United States District Court, E.D. Virginia, Richmond Division
A. Gibney, Jr. United States District Judge
petitioner, Bonnell Boyd, seeks a writ of habeas corpus
because he alleges that the Virginia Parole Board (the
"Board") violated his due process rights when it
denied him geriatric release. He says that the Board violated
its own procedures in stopping the vote on his geriatric
release and then restarting it after the composition of the
Board had changed. Boyd argues these actions constitute a due
process violation. After the Supreme Court of Virginia
dismissed his petition, he filed a §2254 petition in
this Court. The defendant, James Beale, Warden of Deerfield
Correctional Center (the "Warden"), has filed a
motion to dismiss for failure to state a claim. The Court
grants the defendant's motion and dismisses the petition
because Boyd fails to state a claim that the Board violated
his due process rights.
December 1996, a jury convicted Boyd of two counts of rape
and one count of object penetration. Following the jury's
recommendation, the judge sentenced Boyd to 25 years in
Virginia law, "any person serving a sentence imposed
upon a conviction for a felony offense, other than a Class 1
felony, (i) who has reached the age of sixty-five or older
and who has served at least five years of the sentence
imposed ... may petition the Parole Board for conditional
release/7 Va. Code Ann. § 53.1-40.01. Upon his initial
eligibility in 2004, Boyd began filing annual petitions for
geriatric conditional release with the Board. With these
petitions, Boyd submitted reports, evaluations, and opinions
from a number of experts supporting his release. The Board
denied each petition.
Board has set procedures for determining whether to grant a
geriatric parole petition. The Board's five members vote
individually and in succession on each petition. Three of the
five members would need to vote "yes" on a petition
for the Board to grant geriatric parole. The members cast
their votes via the Corrections Information System
("CORIS"). Once voting has started, it typically
does not stop until all five members have voted. If a board
member or board staff member must stop the voting for a
legitimate reason before all members cast their votes, they
must post a date of action and explanation in CORIS.
Boyd's May 2014 parole vote, Boyd alleges that the Board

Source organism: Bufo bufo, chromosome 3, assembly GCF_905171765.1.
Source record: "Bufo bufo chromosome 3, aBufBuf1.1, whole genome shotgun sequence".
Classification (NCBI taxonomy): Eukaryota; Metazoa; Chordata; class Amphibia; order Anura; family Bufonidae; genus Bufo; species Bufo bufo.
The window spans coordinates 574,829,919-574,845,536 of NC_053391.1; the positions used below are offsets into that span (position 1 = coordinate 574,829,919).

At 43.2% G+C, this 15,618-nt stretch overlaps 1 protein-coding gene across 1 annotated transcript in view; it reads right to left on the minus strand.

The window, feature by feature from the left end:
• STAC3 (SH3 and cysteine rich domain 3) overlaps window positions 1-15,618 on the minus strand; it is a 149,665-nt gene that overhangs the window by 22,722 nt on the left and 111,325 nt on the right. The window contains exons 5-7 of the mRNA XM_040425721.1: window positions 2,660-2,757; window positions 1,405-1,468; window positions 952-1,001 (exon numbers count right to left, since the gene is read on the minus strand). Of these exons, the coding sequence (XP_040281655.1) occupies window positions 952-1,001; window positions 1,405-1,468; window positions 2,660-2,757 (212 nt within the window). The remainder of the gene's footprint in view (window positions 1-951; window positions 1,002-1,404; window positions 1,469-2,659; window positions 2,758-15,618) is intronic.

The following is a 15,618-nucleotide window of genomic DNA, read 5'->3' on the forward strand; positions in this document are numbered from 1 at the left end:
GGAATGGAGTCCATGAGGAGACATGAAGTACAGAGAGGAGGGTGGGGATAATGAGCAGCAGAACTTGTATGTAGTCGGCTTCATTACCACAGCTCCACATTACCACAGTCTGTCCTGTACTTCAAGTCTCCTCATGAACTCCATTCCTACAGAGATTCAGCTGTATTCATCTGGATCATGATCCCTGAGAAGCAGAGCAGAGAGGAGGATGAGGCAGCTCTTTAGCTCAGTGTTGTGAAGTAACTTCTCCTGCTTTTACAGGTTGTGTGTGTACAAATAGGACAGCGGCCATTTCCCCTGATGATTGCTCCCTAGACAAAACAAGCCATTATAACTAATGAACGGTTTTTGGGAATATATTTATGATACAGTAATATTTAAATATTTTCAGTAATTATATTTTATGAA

violated its procedures. According to Boyd, the third board
member to vote intended to vote "yes, " giving Boyd
his third "yes" vote, but, before he could vote,
the case disappeared from his computer. Boyd alleges that
another board member, Karen Brown, violated procedure by
stopping the vote, which resulted in the third member's
inability to vote. She allegedly stopped the voting by
placing a "Case Closed" action in CORIS for
Boyd's petition with no date, explanation, or indication
that she was responsible for doing so.
did not restart until July, but, this time, Brown began the
vote and former Chairman William Muse had retired.
Importantly, Muse had been one of Boyd's original
"yes" votes. Without Muse's vote, Boyd only
received two "yes" votes, thereby precluding a
grant of parole.
that the above actions resulted in the denial of his petition
for geriatric release, Boyd filed an original petition for a
writ of habeas corpus with the Supreme Court of Virginia
accompanied by sworn declarations from Jane Alford, a
rehabilitation specialist who helped Boyd with his parole
applications, and former Chairman Muse. The Warden filed a
motion to dismiss accompanied by an affidavit from Brown. In
response, Boyd filed a motion for discovery and for an
evidentiary proceeding, citing disputes of fact, such as
which member actually held the position of Chairman of the
Board throughout various portions of the relevant time period
and what the Board's specific policy says in relation to
the relevant events. The Supreme Court of Virginia denied
Boyd's request and granted the Warden's motion to
dismiss. The court stated that Boyd lacked a "liberty
interest" in his release and stated that Brown's
actions did not violate Board policy.
order to obtain federal habeas relief, at a minimum, a
petitioner must demonstrate that "he is in custody in
violation of the Constitution or laws or treaties of the
United States." 28 U.S.C. § 2254(a). The
Antiterrorism and Effective Death Penalty Act of 1996
("AEDPA"') circumscribes this Court's
authority to grant relief by way of a writ of habeas corpus.
28 U.S.C. § 2254 et seq. "State court factual
determinations are presumed to be correct and may be rebutted
only by clear and convincing evidence." Gray v.
Branker, 529 F.3d 220, 228 (4th Cir. 2008).
district court's review of the state court's factual
findings is purposefully narrow, See Cullen v.
Pinholster, 131 S.Ct. 1388, 1399 (2011) (holding that
the district court's review under § 2254(d) is
limited to the evidentiary record before the state court
because "[i]t would be contrary to [AEDPA's] purpose
to allow a petitioner to overcome an adverse state-court
decision with new evidence introduced in a federal habeas
court and reviewed by that court in the first instance
effectively de novo").
a federal court may not grant habeas relief with respect to
any claim that the state court adjudicated on the merits
unless the adjudication of the claim:
(1) resulted in a decision that was contrary to, or involved
an unreasonable application of. clearly established Federal
law, as determined by the ...